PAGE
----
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Everything posted by atm711

  1. I would nurture Choreographers---perhaps set up something similar to the McDowall Colony for composers. I would supply them with a theatre and a live orchestra and plenty of dancers and set them to work in a relaxed atmosphere.
  2. atm711

    Lucia Lacarra

    When I started this topic about Lacarra I was looking for comment on an article that appalled me...here was a critic giving his views in a very partisan way and them admitting that he had never seen her complete "Swan Lake". That said, the discussion turned into the proper height of an extension. The height of an extension is not an issue for me--it's the way it is executed. I favor the slow unfolding of the leg that uses up the entire musical phrase until the extension is achieved. Not for me the ...one...two bang I'm there...and hold the position until the musical phrase ends. Yes, I am a Makarova fan.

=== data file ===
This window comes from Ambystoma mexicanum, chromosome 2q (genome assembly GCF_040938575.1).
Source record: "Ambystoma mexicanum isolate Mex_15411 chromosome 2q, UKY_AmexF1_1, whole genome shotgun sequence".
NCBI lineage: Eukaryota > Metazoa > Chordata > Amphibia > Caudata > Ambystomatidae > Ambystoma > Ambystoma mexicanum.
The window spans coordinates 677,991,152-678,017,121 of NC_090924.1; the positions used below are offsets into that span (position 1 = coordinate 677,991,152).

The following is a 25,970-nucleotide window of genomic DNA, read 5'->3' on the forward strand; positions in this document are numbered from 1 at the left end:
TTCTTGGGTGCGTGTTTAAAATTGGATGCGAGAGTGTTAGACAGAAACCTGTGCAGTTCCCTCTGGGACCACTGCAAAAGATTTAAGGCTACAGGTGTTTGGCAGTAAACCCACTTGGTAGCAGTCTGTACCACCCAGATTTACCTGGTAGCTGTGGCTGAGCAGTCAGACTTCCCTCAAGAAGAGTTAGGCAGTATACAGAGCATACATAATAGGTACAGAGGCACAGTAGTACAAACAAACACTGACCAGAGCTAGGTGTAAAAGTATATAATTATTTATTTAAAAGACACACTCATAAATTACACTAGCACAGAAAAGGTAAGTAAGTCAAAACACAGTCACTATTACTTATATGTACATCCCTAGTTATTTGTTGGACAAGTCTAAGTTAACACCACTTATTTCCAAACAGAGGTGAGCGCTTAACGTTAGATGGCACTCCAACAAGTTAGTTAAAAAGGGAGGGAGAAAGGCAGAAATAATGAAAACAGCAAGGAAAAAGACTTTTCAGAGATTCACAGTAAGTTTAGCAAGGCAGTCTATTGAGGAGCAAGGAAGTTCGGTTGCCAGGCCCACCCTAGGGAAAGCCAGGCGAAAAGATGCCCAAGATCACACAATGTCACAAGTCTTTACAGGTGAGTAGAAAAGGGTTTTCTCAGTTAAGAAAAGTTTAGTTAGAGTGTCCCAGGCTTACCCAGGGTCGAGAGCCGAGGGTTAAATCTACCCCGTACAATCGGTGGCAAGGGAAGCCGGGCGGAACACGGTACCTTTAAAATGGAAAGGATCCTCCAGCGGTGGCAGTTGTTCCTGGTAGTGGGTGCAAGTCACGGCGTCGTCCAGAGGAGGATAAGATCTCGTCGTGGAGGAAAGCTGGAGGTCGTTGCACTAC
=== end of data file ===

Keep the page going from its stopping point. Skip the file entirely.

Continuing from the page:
3. Alexandra writes: "Serenade does not look like a 70-year old ballet because the audience still believes in it...." I wonder what the audience of today would think of it if they could see the way it was performed 50 years ago? Nothing has changed in the choreography in all these years but it looks like a different ballet--thanks (or not?) to the flowing hair and gossamer dresses and the softer lighting.
  4. atm711

    Lucia Lacarra

    It could be a case of: "Those who can . . . . . Do "Those who can't . . . . Teach" The Genie is out of the bottle and I doubt if it will ever be put back in.